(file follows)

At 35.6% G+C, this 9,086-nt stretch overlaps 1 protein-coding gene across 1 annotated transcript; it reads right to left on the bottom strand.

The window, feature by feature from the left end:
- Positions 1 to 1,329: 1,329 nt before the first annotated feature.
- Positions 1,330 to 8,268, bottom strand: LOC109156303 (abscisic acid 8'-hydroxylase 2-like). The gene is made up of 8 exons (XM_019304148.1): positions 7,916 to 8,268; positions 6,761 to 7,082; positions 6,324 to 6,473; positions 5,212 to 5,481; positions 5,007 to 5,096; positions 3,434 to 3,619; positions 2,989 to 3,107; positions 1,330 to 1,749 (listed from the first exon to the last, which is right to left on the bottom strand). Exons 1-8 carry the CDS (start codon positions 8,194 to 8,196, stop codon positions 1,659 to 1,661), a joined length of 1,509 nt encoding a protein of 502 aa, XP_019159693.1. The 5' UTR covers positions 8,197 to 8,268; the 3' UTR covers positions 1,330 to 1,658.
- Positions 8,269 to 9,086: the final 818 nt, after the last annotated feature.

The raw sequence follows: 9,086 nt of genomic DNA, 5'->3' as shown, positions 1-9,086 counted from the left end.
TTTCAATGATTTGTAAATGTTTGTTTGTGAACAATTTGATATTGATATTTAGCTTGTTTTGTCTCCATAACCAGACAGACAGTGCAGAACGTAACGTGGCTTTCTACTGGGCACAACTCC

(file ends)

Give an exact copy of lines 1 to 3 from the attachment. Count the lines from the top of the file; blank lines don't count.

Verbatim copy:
At 35.6% G+C, this 9,086-nt stretch overlaps 1 protein-coding gene across 1 annotated transcript; it reads right to left on the bottom strand.

The window, feature by feature from the left end:
- Positions 1 to 1,329: 1,329 nt before the first annotated feature.